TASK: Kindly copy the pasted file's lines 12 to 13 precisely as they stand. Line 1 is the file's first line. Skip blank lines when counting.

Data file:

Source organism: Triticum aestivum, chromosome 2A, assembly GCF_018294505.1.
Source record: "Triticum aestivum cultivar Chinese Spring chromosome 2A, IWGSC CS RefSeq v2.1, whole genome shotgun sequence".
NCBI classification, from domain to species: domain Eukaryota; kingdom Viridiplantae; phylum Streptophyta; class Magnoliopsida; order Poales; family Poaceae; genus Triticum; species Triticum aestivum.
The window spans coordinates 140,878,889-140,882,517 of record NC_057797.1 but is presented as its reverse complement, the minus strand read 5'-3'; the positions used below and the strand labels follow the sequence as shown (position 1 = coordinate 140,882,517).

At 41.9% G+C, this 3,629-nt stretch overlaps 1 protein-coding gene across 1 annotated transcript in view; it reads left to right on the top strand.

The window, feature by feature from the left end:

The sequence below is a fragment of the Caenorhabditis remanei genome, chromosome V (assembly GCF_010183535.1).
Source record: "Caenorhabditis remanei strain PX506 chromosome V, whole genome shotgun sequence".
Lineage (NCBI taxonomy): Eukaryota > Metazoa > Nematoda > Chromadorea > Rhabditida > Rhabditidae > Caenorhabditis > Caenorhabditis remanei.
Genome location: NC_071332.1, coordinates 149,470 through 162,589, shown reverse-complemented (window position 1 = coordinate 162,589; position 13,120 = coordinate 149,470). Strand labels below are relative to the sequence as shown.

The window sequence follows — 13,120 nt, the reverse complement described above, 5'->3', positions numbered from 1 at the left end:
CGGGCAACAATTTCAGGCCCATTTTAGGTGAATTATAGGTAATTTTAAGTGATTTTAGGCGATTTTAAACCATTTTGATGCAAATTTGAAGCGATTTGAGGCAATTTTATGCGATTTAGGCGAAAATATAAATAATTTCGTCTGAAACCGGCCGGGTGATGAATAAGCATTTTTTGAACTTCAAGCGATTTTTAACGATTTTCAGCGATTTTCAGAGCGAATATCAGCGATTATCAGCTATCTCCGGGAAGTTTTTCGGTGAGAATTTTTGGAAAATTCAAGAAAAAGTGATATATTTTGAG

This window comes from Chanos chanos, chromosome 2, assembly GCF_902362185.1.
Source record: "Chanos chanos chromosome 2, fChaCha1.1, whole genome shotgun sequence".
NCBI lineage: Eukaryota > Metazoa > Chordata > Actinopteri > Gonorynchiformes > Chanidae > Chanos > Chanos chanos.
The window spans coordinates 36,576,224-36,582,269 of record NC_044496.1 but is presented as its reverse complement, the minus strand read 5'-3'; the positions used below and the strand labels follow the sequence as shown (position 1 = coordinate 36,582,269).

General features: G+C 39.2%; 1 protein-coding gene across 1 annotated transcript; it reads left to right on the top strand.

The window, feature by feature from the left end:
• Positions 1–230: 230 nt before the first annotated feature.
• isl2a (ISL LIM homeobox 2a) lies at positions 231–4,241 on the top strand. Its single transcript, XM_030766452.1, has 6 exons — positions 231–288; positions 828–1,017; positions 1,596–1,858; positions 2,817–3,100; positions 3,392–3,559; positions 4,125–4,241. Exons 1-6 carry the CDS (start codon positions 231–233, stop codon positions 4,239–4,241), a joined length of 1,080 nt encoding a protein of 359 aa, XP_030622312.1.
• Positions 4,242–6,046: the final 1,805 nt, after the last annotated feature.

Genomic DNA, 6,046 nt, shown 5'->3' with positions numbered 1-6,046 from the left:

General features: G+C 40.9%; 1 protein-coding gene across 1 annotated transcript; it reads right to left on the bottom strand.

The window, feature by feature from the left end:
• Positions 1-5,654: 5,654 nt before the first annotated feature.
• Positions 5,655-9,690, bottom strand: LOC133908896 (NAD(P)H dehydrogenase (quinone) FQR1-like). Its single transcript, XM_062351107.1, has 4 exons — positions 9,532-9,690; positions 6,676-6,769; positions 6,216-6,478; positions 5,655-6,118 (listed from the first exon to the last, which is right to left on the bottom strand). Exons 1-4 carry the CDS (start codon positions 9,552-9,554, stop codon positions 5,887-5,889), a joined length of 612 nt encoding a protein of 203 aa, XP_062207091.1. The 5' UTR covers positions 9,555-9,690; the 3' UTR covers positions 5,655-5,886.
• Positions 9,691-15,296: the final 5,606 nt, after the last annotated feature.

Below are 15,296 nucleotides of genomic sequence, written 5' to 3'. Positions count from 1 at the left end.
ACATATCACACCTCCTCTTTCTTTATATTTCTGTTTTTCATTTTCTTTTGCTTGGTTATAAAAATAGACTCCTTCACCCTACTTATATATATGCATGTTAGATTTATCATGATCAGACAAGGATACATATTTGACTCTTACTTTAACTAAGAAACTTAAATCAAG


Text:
CGGGCAACAATTTCAGGCCCATTTTAGGTGAATTATAGGTAATTTTAAGTGATTTTAGGCGATTTTAAACCATTTTGATGCAAATTTGAAGCGATTTGAGGCAATTTTATGCGATTTAGGCGAAAATATAAATAATTTCGTCTGAAACCGGCCGGGTGATGAATAAGCATTTTTTGAACTTCAAGCGATTTTTAACGATTTTCAGCGATTTTCAGAGCGAATATCAGCGATTATCAGCTATCTCCGGGAAGTTTTTCGGTGAGAATTTTTGGAAAATTCAAGAAAAAGTGATATATTTTGAG

This window comes from Chanos chanos, chromosome 2, assembly GCF_902362185.1.